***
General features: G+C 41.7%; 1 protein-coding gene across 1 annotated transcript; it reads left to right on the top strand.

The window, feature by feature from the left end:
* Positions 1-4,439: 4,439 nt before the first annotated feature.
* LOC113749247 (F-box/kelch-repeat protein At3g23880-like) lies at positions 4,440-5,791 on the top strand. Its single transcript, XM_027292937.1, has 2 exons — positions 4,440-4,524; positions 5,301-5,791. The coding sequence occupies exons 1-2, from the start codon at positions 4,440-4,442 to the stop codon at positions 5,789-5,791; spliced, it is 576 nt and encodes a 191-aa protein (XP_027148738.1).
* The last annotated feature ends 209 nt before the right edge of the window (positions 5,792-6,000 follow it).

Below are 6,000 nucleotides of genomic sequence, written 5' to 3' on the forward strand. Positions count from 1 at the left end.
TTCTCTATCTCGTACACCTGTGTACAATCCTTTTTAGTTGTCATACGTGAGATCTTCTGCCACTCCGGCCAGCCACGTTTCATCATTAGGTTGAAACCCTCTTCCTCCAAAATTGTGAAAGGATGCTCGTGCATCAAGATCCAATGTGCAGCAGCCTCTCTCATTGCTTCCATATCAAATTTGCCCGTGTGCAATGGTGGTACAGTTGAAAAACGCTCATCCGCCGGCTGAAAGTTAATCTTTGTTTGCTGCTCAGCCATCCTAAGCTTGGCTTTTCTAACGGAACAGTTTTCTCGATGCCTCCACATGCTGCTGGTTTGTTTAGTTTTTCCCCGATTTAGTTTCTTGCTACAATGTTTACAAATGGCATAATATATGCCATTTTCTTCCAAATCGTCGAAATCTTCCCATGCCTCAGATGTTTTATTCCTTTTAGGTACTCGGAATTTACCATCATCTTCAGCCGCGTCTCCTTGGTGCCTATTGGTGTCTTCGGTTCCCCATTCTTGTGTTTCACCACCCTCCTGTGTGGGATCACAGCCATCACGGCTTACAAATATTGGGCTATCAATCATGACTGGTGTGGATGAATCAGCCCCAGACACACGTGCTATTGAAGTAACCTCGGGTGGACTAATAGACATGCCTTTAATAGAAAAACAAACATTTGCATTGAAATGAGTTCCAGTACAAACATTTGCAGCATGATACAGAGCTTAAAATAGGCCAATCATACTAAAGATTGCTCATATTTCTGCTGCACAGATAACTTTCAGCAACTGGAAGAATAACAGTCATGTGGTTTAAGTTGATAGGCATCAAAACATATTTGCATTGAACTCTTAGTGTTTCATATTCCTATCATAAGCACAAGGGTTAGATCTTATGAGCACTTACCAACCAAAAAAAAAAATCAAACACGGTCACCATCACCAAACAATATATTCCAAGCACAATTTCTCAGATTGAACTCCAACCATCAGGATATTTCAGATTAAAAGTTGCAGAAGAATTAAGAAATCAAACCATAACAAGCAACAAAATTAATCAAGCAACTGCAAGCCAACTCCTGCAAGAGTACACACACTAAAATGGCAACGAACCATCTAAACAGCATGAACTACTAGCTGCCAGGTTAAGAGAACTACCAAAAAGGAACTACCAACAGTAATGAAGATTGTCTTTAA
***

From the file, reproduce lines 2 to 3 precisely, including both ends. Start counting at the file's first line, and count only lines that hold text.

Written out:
The window, feature by feature from the left end:
* Positions 1-4,439: 4,439 nt before the first annotated feature.